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Iowa’s Waukee Innovation and Learning Center May Be a Glimpse into the Future of Education

Michael Nutter

November 28, 2018

The Waukee Community School District’s innovative experiential learning program has garnered attention from public and private dignitaries.

In August 2017, Apple CEO Tim Cook graced the steps of the Iowa State Capitol to announce plans for a nearly $1.4 billion data center in nearby Waukee, Iowa. Shortly after the announcement, Cook and Iowa Governor Kim Reynolds ventured to the 14,000-person Des Moines exurb for a tour of the newly-opened Waukee Innovation and Learning Center (WILC).

Conceived as a permanent home for the Waukee Community School District’s (WCSD) Aspiring Professional Experience (APEX) program, the WILC earned lavish praise from Cook, who, after touring the building, characterized it as “a model for the country.”

Cook isn’t the only high-profile visitor to find their way to the WILC over the past 18 months, however. In March 2018, Advisor to the President Ivanka Trump toured the WILC as part of her ongoing advocacy for skills-based education.

After spending an hour-and-a-half engaging with APEX participants at the WILC, Trump echoed Cook’s praise, commenting, “Our hope is that I can bring this experience back with me to Washington and it can inform our thought process legislatively and administratively to give more students across the country the ability to experience what you have the great fortune of experiencing.”

Regardless of whether Cook’s and Trump’s enthusiasm reflected their genuine feelings or simple pragmatic politesse, what’s clear is that spaces like the WILC — and the APEX program it hosts — will play a significant role in the future of American K-12 education. As trends like competency-based education take the country by storm, it has never been more important to provide students with spaces in which to develop the practical skills they’ll need to succeed in tomorrow’s workplaces.

A Space Purpose-Built for Collaboration

The centerpiece of the WILC’s striking triangular frame is a large coworking space designed to accommodate over 100 people. In addition to the classrooms and labs outfitted with garage-style doors that open onto the coworking space, the WILC boasts an assortment of smaller collaborative spaces, meeting rooms, accelerators, decompression zones, and industry-specific studios.

Each of these areas provides a welcoming, well-resourced environment for the numerous professional mentors who stop by the WILC to work with students on a daily basis. “It’s more than just a building,” explains WCSD Superintendent Cindi McDonald. “It inspires new ideas and encourages natural connections between business partners, students, and educators.”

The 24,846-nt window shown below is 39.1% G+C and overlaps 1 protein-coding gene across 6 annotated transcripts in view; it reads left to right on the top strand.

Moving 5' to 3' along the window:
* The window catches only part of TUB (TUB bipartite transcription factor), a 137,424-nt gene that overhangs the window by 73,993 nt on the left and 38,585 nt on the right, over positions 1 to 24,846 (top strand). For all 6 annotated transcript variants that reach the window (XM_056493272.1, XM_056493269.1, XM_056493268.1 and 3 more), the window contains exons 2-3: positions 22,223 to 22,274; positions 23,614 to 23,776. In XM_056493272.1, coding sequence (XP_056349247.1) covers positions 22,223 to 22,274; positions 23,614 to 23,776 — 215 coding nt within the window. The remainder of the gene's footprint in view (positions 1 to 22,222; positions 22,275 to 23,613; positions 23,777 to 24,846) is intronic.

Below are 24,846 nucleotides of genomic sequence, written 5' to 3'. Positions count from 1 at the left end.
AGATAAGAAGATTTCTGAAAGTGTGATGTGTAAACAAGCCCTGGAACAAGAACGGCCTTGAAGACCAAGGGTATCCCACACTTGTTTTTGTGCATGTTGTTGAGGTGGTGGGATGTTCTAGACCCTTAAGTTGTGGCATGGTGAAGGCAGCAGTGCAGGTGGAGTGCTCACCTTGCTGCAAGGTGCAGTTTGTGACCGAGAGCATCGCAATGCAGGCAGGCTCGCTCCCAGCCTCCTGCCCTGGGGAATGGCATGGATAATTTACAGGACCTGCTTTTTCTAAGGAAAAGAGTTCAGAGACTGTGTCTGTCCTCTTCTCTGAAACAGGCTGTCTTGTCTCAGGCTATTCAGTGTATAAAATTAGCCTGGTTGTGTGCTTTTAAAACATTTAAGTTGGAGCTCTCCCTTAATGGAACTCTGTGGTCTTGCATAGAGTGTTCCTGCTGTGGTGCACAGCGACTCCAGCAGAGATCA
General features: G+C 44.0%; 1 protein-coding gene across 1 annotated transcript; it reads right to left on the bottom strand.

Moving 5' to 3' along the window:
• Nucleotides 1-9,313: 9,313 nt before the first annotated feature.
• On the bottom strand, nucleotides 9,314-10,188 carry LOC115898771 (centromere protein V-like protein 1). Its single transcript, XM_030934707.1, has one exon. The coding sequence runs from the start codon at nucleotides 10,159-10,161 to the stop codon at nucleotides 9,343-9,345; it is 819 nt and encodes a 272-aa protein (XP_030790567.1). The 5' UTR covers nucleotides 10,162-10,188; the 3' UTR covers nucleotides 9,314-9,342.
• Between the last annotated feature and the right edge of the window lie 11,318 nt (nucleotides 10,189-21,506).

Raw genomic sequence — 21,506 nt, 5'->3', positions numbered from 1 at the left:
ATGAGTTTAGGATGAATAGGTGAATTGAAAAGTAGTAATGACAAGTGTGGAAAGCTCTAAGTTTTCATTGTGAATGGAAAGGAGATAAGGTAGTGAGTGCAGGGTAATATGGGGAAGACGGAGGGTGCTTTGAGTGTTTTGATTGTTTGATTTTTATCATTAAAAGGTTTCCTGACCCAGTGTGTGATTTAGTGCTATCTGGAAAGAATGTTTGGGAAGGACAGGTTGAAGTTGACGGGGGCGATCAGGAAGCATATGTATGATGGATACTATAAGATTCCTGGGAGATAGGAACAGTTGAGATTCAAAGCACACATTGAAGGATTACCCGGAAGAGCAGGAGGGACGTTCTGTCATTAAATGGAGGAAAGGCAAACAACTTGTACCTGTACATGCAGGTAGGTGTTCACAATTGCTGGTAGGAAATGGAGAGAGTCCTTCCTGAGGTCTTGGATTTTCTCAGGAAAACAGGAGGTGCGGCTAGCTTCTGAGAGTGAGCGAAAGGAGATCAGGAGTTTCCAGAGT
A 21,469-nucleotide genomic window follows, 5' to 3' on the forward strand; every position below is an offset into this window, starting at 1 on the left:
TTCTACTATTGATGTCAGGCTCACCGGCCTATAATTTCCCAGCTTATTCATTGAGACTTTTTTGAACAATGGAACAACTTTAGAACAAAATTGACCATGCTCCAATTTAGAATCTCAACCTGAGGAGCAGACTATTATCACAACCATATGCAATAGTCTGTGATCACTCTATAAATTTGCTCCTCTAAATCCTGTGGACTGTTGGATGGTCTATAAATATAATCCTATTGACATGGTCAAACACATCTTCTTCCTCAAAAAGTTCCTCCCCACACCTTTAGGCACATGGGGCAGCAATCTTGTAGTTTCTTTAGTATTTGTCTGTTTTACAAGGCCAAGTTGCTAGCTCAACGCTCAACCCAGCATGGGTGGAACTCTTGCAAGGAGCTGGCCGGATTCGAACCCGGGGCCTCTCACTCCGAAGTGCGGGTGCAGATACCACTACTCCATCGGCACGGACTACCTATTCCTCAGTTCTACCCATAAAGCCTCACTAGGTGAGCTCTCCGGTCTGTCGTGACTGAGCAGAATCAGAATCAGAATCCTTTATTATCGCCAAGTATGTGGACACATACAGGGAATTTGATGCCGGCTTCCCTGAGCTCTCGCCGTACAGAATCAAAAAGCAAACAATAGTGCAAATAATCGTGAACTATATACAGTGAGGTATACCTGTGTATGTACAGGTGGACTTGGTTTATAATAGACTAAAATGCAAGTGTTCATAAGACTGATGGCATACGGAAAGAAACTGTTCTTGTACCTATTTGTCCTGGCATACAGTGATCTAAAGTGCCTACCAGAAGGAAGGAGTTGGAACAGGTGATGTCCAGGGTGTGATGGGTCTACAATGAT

These connections serve as the cornerstone of the APEX program. Among other things, APEX participants are strongly encouraged to “believe in productive collaboration between education, business, and community, commit to adding value to partnering businesses, and desire to work with other students on problem-based, real-world projects.”

From engineering and finance, banking, and investments to human services and bioscience and value-added agriculture, the WILC hosts a wide variety of APEX courses that hold little in common save a strong emphasis on collaborative, skills-based learning. This experiential approach to education certainly made an impression on Trump, who, in an op-ed published shortly after her visit, wrote, “It was incredible to see firsthand how high school[ers] are solving real-world challenges while learning how to code, program robots, develop electrical and plumbing systems, and pioneer innovations in bioscience.”

Following Waukee’s Lead

Ultimately, school districts hoping to replicate this “incredible” learning environment will need to invest in both innovative spaces and innovative curricula. While Waukee stakeholders are optimistic about the transposability of their experiment, they’re also quick to point out the inseparability of the WILC and APEX.

“Not every high school is ready to jump into this design,” McDonald cautions. “You have to have [the] programming in place that the building needs. Programming is a big part of why this building works for us.”

As such, as districts around the country start to explore alternative education models like Waukee’s, it will become increasingly important for them to maximize the amount of funding they receive from local, state, and federal sources. Doing so begins with proper recordkeeping, which is where a tool like Vinson’s CheckPoint EMIS Platform comes into play. CheckPoint streamlines districts’ data collection, validation, and submission processes, guaranteeing they don’t lose out on any of the funding to which they’re entitled.

As American workplaces continue to evolve in the wake of the digital revolution, it has never been more important for schools to provide students with a distinctly 21st-century education. This requires full funding whether they opt to pursue the Waukee route or not, and Vinson is committed to helping districts throughout Ohio access the resources they need to prepare each and every student for success.

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